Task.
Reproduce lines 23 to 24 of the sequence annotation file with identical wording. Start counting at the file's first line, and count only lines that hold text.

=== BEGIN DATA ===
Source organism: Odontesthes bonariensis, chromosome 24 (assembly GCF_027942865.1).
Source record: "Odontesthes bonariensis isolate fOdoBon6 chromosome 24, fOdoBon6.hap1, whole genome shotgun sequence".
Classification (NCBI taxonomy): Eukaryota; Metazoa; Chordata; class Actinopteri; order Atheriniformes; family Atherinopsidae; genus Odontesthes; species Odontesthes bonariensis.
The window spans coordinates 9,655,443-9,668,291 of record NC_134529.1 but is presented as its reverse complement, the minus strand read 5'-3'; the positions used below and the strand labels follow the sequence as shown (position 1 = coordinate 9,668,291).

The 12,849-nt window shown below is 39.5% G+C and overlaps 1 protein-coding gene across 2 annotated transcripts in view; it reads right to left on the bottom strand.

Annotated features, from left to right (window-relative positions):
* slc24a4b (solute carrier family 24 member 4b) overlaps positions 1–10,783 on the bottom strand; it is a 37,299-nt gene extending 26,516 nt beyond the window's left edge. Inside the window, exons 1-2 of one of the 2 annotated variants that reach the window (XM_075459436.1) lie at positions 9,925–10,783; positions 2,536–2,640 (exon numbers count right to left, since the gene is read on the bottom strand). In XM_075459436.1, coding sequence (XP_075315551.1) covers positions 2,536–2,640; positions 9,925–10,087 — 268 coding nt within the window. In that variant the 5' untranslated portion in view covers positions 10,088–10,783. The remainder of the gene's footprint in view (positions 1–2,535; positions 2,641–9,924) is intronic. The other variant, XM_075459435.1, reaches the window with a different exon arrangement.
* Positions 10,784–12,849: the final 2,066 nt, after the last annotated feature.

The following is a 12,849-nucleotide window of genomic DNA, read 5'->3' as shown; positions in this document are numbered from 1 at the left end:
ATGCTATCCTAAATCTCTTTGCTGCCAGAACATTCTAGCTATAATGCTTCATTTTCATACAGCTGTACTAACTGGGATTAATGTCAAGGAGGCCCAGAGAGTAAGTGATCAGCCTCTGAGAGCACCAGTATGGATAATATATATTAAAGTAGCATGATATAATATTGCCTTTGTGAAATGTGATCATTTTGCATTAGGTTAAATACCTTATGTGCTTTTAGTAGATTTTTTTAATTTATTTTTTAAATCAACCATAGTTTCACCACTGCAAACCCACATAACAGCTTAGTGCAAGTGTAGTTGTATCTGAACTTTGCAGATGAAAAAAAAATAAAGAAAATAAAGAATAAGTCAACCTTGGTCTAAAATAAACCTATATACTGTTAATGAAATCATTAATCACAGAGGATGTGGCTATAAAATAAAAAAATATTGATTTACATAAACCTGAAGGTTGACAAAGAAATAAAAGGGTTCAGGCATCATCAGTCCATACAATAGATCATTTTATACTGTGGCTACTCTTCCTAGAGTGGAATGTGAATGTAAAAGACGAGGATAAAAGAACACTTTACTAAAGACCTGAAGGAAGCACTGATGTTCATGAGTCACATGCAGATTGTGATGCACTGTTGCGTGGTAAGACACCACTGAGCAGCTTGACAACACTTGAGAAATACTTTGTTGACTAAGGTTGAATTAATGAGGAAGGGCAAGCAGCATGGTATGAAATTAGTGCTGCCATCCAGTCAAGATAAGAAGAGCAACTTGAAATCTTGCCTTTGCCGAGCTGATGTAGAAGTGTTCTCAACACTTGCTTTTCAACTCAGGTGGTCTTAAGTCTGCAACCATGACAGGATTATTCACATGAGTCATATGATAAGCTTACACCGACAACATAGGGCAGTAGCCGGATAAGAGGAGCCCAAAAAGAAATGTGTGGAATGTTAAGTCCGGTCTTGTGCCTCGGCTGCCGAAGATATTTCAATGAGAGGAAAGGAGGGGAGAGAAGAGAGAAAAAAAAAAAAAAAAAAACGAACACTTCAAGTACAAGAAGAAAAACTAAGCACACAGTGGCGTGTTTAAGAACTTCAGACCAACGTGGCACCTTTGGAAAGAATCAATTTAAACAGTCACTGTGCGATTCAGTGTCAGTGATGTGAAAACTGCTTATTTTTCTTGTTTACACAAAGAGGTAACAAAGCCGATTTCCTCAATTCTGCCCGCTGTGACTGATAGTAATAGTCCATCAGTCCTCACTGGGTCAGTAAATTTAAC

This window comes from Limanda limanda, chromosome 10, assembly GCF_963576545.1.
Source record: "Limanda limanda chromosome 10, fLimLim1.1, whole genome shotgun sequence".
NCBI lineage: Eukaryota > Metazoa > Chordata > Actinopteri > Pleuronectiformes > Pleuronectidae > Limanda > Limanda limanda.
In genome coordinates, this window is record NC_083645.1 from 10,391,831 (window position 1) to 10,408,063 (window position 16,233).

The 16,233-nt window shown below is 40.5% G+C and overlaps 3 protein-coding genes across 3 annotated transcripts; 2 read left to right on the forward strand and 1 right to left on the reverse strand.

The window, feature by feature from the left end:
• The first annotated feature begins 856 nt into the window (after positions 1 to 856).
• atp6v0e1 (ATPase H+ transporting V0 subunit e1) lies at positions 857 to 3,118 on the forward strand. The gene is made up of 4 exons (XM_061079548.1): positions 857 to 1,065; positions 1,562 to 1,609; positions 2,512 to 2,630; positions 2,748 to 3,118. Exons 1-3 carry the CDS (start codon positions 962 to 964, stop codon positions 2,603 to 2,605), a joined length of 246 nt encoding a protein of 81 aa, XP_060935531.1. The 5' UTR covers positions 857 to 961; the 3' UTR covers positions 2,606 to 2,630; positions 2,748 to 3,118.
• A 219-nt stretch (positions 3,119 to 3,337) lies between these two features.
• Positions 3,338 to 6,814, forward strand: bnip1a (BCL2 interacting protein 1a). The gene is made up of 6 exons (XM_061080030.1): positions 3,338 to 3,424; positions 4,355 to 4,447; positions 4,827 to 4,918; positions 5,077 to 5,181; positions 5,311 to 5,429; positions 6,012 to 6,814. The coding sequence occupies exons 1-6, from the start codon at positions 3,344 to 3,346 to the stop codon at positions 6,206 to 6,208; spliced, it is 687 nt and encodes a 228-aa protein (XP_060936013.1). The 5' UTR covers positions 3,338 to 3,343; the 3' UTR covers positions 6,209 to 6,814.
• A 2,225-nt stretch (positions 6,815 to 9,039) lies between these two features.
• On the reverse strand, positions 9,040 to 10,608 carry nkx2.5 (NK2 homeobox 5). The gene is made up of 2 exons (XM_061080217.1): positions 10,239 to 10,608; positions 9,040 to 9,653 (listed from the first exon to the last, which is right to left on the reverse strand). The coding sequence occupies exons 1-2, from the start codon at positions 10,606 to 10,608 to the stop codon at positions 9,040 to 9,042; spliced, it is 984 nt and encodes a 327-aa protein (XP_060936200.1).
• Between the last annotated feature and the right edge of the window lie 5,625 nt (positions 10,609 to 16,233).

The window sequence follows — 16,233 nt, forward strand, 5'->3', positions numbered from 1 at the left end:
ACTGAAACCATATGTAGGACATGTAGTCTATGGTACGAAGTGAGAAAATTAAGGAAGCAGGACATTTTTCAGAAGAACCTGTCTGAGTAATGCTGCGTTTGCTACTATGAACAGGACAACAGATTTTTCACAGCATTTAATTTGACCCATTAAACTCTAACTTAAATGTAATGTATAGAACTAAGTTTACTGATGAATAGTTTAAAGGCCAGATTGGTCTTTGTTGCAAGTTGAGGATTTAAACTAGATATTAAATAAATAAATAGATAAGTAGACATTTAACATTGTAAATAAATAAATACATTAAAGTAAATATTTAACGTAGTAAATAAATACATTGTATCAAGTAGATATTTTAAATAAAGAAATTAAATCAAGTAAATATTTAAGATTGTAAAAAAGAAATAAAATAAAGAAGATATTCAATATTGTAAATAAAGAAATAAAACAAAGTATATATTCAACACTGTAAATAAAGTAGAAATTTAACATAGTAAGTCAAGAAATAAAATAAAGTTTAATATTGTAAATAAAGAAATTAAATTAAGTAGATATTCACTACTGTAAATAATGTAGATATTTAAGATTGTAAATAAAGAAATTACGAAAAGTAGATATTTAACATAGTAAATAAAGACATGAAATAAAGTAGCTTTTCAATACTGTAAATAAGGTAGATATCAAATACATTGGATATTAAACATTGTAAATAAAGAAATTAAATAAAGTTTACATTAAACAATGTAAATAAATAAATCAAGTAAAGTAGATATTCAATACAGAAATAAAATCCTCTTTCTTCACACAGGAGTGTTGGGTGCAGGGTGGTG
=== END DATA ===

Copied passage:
• Between the last annotated feature and the right edge of the window lie 5,625 nt (positions 10,609 to 16,233).

The window sequence follows — 16,233 nt, forward strand, 5'->3', positions numbered from 1 at the left end: